An example of how a multicoloured histogram (left) appears to those affected by protanopia (right). The image is taken from Gnuplot Bar Graph by Linux Screenshots and is licensed under a CC BY 2.0 license. It has been adapted to demonstrate how it appears to those with colour blindness.
The problem is that, being colour blind, I can only read around half of them at best. I can spend time deciphering what is going on in a few of the remainder. The rest remain an impenetrable mass of lines and words, the content of which is meaningless, unless some kind soul provides an accompanying narrative, which in 140 characters is, really, impossible. Where colour “normal” Twitter users can process the data quickly and move on, having learned something new and valuable, the colour blind either must spend a long time fathoming it, or are physically unable to process the data at all.
This, then, is what I think may explain my choice of method as a political scientist. I have, unconsciously but no less significantly for it, selected a method that enables me to work from black and white, which I fill with my own “colour”, literally and metaphorically. Onto the black and white text, I code the key words and phrases I need using primary colours I can see most easily. I then draw the connections from that newly coloured data and interpret it for my books, articles, and opinion pieces. Managing colour blindness has, read this way, shaped my entire career. Too strong? I think not.
The BBC has rightly been called to account for its 2015 election coverage being unwatchable or very challenging for colour blind viewers. Yet with around one in 12 men and one in 200 women colour blind in some form, it is time designing for the colour blind became a much more integrated component of academic and media training. Bad graphic design prevents significant numbers of the population from engaging with your work because it limits access to your data. This is equally true of those who have been diagnosed with colour blindness as well as considerable numbers of people who remain undiagnosed. Remember some basics: do not put greens, reds, and browns on or near each other, while blue and purple can look the same. This is just scratching the surface, but space forbids a full training session here.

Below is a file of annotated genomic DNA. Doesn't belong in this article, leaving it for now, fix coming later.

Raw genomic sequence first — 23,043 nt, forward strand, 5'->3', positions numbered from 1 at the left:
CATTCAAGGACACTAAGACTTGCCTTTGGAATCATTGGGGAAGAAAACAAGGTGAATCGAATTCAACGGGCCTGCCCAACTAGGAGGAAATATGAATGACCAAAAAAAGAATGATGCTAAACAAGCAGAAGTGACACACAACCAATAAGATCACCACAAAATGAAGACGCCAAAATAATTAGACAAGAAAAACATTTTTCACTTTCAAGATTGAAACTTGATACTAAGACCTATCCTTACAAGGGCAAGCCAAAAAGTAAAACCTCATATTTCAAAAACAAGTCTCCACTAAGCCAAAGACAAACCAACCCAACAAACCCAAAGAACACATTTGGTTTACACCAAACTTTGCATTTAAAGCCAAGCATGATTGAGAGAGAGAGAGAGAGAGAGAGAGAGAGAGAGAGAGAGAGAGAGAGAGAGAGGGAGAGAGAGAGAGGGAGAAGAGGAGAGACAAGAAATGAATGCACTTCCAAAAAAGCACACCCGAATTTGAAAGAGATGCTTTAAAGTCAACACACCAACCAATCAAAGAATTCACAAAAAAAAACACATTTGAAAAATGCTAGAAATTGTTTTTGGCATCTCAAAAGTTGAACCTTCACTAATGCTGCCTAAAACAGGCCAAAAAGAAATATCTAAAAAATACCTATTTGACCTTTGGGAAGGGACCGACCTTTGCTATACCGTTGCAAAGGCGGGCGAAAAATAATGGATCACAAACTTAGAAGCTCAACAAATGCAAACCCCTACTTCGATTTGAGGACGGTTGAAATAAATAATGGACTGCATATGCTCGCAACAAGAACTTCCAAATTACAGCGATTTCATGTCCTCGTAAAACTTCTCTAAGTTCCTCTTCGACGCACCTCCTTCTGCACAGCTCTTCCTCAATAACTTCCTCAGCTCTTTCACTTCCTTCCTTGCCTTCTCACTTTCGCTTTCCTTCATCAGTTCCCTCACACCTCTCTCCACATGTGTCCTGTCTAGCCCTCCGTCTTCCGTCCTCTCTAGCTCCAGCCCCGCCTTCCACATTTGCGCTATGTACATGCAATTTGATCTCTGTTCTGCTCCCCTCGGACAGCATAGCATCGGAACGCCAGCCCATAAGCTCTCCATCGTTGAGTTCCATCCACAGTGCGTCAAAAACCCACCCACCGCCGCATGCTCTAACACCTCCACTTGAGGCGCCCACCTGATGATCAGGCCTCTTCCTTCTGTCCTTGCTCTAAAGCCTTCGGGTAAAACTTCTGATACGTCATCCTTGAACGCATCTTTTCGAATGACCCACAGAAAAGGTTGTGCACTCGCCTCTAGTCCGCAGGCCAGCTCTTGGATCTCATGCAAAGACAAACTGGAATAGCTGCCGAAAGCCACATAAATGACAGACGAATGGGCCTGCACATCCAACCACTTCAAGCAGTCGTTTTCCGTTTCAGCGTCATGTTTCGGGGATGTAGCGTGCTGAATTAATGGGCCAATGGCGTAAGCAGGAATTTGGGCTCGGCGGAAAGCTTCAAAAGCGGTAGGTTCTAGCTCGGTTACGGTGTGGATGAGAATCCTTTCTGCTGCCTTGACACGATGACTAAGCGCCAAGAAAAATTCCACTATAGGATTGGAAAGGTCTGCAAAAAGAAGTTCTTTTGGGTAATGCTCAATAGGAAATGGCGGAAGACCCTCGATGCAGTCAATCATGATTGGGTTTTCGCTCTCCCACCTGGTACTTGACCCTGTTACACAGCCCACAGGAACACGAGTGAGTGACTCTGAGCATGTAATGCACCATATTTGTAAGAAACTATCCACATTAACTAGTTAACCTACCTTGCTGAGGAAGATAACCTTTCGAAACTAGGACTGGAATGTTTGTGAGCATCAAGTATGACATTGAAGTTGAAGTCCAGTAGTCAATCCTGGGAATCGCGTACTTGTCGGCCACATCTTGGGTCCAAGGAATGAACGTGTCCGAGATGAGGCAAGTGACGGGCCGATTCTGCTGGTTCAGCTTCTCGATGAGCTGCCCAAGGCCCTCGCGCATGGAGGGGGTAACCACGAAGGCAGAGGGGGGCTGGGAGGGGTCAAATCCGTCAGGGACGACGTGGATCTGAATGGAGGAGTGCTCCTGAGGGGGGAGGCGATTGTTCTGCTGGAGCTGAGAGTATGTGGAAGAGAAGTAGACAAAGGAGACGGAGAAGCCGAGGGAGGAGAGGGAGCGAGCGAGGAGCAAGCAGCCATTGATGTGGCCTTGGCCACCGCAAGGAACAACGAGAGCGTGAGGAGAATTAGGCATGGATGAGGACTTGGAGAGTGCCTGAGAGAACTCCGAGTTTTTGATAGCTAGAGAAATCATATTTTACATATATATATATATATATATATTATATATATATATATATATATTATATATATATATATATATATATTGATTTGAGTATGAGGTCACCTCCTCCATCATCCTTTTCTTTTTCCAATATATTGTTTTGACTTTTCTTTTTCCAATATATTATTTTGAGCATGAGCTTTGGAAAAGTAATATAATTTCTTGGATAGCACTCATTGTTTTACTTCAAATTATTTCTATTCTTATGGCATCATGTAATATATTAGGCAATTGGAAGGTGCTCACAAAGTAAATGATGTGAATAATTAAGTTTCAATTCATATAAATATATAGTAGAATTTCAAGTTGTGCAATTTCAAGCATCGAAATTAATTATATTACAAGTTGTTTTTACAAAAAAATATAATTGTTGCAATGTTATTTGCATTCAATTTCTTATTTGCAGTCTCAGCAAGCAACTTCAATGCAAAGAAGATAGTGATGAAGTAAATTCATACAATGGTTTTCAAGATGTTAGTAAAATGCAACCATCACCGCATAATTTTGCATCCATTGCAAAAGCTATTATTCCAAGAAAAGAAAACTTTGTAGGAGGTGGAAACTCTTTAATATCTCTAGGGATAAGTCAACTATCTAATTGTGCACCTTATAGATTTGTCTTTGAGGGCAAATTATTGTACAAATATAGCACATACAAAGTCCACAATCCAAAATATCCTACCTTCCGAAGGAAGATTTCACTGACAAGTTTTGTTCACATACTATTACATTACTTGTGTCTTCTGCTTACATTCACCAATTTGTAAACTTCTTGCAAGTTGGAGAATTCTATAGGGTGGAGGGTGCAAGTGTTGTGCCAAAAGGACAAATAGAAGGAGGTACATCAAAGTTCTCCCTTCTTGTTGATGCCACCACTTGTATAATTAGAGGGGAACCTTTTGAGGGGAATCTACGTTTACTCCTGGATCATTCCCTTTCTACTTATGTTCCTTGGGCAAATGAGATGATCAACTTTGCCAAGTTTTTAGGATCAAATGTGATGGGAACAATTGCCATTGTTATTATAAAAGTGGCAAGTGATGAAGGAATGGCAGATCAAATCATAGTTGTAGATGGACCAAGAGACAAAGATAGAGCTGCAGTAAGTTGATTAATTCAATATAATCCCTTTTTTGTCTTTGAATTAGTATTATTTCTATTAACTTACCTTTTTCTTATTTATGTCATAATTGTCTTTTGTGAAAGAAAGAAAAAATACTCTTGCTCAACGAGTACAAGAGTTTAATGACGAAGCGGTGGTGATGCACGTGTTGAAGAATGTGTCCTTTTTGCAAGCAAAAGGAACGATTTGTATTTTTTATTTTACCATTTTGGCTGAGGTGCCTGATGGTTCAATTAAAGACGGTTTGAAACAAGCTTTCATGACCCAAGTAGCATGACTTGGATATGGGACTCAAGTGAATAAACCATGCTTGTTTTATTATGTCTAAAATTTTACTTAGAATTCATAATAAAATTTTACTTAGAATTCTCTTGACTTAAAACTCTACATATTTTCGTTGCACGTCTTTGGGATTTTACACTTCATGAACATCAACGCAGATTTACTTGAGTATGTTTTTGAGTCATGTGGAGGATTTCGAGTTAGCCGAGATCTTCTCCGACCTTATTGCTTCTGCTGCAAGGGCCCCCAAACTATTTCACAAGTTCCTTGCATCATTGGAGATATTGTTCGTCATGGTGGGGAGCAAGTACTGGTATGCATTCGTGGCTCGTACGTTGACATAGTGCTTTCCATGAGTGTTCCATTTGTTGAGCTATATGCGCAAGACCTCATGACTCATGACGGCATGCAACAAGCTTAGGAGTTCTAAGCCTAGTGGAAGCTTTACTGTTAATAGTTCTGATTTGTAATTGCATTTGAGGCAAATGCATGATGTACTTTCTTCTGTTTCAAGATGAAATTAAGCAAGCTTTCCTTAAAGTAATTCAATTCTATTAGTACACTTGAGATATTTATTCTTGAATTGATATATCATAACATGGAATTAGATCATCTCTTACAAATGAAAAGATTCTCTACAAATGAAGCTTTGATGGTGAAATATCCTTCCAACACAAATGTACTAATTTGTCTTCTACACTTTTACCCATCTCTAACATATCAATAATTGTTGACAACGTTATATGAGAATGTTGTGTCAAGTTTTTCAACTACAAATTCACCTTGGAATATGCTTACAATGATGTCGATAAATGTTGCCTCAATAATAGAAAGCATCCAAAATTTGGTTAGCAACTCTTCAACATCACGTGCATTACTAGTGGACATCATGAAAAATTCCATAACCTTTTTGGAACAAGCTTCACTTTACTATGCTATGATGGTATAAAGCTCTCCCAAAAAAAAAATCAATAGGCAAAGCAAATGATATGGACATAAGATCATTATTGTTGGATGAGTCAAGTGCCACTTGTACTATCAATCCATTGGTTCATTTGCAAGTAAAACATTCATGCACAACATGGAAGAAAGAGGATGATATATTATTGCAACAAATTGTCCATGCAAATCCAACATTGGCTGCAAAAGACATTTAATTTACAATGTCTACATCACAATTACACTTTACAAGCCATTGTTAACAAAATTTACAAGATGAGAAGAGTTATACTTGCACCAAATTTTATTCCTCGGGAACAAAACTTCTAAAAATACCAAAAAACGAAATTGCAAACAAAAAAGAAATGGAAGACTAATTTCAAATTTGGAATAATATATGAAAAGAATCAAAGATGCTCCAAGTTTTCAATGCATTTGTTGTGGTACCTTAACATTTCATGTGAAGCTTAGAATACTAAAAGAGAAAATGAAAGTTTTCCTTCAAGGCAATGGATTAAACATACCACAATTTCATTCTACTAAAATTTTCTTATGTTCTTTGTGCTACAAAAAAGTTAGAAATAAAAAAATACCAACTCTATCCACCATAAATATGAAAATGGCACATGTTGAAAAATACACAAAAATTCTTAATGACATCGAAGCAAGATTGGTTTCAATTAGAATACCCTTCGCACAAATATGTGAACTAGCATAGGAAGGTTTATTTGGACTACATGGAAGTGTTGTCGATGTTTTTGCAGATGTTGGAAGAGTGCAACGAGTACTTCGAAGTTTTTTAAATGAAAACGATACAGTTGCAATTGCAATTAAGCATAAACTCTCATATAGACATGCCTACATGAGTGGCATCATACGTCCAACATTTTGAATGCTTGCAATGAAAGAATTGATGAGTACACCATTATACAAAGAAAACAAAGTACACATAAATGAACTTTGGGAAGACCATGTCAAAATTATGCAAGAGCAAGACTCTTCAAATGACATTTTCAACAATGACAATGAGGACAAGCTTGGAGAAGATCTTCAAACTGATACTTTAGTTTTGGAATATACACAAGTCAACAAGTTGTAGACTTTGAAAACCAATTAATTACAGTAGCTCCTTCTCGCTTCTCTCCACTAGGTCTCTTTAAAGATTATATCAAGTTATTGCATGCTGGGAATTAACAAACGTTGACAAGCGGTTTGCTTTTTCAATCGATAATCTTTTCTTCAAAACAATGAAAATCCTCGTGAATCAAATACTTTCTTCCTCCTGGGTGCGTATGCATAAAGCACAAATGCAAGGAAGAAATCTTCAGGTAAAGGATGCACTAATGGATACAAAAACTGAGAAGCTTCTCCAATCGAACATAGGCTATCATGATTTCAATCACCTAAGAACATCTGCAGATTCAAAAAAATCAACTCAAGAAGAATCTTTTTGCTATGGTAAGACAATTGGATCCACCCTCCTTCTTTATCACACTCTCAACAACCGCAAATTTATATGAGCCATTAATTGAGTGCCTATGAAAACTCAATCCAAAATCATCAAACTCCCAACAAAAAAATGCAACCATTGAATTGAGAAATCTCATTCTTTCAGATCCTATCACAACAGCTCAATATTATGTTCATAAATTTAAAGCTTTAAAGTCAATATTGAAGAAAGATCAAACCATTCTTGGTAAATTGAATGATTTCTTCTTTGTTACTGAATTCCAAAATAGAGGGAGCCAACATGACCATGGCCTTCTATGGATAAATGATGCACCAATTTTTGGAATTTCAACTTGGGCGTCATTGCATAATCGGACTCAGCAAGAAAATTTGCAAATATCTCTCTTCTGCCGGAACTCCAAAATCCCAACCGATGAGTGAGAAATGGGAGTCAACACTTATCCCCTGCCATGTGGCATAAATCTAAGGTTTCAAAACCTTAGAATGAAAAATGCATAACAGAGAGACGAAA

And if you’re asking, “why should I compromise my design to appeal to the colour blind?”, note this: “generally, the elements that are favourable for colour blind users are actually considered to be good design practices in the wider sense. So if your site is well designed, it should already be accessible to all users”. Designing for colour blind users should help make your work more accessible to all users.
Society has moved a long way from the days when a former colleague of mine would congratulate me on my yellow tie at work (it was always blue or purple, ha). Yet colour blindness, seemingly, is a “hidden” disadvantage that does not get the attention it deserves. Engagement by all sorts of neglected “groups” in society is a hot political topic, so this is my plea on behalf of the colour blind. If all members of a society are to engage equally on matters that affect all of us, then designing politics-related graphics so they can be read by everyone would be a hugely important step for young and old alike. In the meantime, for the colour blind political scientist, I highly recommend discourse analysis.
This post has been published simultaneously by Colour Blind Awareness.
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About the author
Oliver Daddow is Assistant Professor in British Politics and Security in the School of Politics and International Relations at the University of Nottingham. He is the author of many books, articles, and opinion pieces on Brexit, British European policy and Euroscepticism, as well as a textbook on International Relations Theory. He is currently writing a book called Brexit: The Conservative Party and the UK’s Withdrawal from Europe (Manchester University Press). His full list of publications is available online and he tweets @oliver_daddow.